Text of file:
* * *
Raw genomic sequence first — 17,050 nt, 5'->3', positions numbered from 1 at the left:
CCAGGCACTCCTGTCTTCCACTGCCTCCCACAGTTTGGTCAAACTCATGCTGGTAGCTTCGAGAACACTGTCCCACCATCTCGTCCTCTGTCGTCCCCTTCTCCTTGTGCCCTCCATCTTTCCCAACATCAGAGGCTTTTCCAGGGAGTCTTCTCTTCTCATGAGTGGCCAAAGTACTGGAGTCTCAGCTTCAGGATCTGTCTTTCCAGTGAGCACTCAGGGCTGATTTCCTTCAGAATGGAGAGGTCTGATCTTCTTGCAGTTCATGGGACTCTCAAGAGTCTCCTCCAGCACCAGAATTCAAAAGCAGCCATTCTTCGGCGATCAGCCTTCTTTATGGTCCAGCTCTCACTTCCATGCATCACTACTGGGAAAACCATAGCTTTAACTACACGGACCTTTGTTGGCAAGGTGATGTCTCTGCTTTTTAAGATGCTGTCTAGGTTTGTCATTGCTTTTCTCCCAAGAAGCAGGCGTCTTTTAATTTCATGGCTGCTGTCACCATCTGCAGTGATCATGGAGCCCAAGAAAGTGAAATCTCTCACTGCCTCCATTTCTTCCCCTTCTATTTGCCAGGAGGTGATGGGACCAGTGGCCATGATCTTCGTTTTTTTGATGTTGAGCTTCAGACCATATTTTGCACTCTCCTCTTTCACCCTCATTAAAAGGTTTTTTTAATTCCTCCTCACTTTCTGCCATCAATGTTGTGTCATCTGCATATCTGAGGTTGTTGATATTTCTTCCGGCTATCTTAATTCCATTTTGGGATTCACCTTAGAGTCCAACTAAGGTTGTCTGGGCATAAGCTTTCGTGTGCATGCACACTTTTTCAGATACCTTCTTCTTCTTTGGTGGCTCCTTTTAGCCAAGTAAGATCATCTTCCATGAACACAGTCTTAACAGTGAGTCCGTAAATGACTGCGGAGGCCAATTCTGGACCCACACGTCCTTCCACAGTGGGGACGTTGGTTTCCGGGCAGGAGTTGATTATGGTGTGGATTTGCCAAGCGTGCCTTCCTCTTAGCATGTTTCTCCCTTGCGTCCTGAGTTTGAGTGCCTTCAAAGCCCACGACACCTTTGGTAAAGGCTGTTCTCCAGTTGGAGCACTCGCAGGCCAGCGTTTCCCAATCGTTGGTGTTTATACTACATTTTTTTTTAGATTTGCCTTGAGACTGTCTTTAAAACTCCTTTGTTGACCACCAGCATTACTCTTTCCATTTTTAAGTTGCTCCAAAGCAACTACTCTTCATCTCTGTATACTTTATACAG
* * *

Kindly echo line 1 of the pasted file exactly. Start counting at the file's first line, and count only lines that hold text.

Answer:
Raw genomic sequence first — 17,050 nt, 5'->3', positions numbered from 1 at the left: